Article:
IRA agrees to arms inspection

Major concession could help break deadlock on peace

Third-party checks planned

Clinton calls move as `significant step'

Protestants are wary

IRA breaks the deadlock, agrees to arms inspections

May 07, 2000|By Bill Glauber | Bill Glauber,SUN FOREIGN STAFF

LONDON -- Gunmen turned peacemakers yesterday as the Irish Republican Army announced it will open arms dumps to inspectors in a landmark measure designed to revive Northern Ireland's sputtering peace process.

While falling short of long-standing demands by Northern Ireland's Protestant political leaders for an outright weapons handover, the IRA's arms inspection offer was potentially the most important step taken by the paramilitary group since its 1997 cease-fire transformed the province's social and political landscape.

"For our part, the IRA leadership is committed to resolving the issue of arms," the group said in a statement, its most detailed yet on the vexing issue of how to get the gun out of Northern Irish politics.

The province's leading Protestant politician, Ulster Unionist leader David Trimble, said the IRA's statement "appeared to break new ground," but called for more clarification.

The IRA's unprecedented move to give outsiders access to what is literally the group's buried treasure - weapons - came a day after the British and Irish governments announced ambitious plans to restore Northern Ireland's suspended local legislature by May 22. That was the initial target date for the paramilitaries to have handed in all their weapons, according to the historic April 1998 Good Friday peace accord.

But with time running out, the governments postponed until June of 2001 full implementation of such measures as paramilitary disarmament, reform of Northern Ireland's Protestant-dominated police force, the Royal Ulster Constabulary, and reducing British forces in the province.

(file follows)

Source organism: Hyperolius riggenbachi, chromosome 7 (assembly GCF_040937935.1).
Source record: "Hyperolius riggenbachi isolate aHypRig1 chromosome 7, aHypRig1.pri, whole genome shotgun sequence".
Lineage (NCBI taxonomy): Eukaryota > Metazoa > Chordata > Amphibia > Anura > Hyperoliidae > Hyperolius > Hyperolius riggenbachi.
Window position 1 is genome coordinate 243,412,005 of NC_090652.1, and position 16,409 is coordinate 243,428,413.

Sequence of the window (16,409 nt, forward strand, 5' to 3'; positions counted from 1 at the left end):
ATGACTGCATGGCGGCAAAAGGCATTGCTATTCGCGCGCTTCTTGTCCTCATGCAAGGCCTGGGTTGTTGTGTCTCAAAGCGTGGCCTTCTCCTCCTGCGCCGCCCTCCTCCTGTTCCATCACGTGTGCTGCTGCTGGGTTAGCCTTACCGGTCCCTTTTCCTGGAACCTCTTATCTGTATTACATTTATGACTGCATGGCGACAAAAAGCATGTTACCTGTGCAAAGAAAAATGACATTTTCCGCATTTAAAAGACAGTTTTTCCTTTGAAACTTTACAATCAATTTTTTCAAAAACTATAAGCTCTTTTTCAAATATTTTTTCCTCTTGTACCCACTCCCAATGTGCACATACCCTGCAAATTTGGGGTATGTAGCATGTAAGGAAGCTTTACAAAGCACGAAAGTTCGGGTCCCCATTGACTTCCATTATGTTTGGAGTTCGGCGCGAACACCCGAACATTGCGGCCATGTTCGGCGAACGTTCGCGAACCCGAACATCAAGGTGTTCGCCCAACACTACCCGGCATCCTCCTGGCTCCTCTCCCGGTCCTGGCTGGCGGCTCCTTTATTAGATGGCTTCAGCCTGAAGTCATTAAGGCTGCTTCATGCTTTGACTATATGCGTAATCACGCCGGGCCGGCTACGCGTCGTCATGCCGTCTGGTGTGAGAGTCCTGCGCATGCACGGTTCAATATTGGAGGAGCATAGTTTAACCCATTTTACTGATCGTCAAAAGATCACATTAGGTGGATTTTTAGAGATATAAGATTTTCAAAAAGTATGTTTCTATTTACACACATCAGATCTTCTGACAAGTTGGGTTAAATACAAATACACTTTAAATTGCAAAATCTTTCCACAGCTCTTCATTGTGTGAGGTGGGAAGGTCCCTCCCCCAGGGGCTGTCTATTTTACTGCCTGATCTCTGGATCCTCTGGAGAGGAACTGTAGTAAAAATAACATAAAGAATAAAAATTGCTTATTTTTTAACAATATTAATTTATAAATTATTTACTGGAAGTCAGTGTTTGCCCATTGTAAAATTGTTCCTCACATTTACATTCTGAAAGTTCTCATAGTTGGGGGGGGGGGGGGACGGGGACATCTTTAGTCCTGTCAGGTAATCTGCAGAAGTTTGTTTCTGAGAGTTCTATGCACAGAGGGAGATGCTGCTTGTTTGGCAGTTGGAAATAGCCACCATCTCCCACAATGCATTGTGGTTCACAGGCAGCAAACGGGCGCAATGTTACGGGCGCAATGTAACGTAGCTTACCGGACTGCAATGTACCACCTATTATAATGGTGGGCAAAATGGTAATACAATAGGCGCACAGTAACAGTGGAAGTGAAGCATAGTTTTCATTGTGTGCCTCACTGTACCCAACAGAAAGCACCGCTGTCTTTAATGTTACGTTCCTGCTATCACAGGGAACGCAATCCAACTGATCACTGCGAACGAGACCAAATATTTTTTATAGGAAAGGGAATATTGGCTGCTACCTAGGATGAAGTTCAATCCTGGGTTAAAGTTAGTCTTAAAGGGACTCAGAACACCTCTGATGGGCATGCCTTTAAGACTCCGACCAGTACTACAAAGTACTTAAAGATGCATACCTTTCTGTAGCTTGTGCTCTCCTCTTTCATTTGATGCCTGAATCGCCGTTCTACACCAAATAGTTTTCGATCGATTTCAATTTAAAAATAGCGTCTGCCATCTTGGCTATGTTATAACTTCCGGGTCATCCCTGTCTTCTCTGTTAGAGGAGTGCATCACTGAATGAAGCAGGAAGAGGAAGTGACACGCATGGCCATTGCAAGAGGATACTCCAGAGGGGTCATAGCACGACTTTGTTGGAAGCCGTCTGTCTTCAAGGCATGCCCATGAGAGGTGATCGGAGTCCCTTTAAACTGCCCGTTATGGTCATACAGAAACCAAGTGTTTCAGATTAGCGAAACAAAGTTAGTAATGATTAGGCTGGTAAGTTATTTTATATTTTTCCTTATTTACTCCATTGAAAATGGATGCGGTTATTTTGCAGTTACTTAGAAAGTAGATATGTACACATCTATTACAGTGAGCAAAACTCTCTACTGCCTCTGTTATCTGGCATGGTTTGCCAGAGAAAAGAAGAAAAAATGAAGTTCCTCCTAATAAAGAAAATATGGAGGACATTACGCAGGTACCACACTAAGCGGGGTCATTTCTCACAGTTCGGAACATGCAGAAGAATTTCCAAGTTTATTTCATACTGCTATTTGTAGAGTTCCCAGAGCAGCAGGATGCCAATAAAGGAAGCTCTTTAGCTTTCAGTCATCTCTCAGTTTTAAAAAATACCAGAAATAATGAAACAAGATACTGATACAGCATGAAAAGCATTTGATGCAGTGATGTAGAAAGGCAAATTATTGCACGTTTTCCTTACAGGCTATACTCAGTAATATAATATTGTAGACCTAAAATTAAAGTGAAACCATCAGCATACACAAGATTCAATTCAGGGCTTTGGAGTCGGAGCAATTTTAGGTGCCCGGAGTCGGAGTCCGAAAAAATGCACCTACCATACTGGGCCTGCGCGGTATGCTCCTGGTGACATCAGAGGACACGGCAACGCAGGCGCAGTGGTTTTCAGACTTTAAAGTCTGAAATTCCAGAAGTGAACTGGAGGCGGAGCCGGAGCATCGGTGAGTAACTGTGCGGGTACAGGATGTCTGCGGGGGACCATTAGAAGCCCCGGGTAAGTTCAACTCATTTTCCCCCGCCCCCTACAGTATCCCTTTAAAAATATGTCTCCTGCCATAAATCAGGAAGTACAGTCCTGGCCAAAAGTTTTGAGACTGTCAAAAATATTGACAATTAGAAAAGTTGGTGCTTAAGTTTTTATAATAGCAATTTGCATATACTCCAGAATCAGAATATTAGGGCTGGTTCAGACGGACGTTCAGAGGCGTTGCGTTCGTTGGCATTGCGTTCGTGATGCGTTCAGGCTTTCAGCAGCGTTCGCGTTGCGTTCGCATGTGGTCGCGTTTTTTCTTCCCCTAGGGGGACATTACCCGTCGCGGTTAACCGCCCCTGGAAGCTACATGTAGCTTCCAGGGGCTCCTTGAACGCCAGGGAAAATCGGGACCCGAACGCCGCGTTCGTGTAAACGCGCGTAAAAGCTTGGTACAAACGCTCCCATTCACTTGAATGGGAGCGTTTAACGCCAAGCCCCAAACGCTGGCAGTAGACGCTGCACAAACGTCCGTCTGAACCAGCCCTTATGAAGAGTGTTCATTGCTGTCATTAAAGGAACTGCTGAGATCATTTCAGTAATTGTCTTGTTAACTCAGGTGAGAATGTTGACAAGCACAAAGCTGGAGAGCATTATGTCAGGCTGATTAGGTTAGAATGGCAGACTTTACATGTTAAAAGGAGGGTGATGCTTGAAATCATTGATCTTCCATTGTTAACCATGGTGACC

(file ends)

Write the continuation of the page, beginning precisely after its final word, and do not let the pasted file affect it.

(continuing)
The carefully orchestrated moves by the gunmen and the governments appeared designed to break the arms deadlock that for months has stalled politics, peace and reconciliation among the British province's majority Protestants and minority Roman Catholics.

In February, the province's 9-week-old assembly saw its powers suspended and rule from London restored over Northern Ireland, which harbors wounds from a 30-year terror war that left more than 3,600 dead.

The latest breakthrough occurred after a final weekend push by the governments, but the groundwork may have been laid after near-misses to solve the problem in December and February.

In its statement, the IRA appeared to break new ground, and potentially, break the deadlock.

`The IRA leadership will initiate a process that will completely and verifiably put IRA arms beyond use," the group said in a statement. "We will do it in such a way as to avoid risk to the public and misappropriation by others to ensure maximum public confidence."

The group said "there is no threat to the peace process from the IRA," and stated it would resume contact with the international panel that has sought to oversee the weapons hand-over in the province.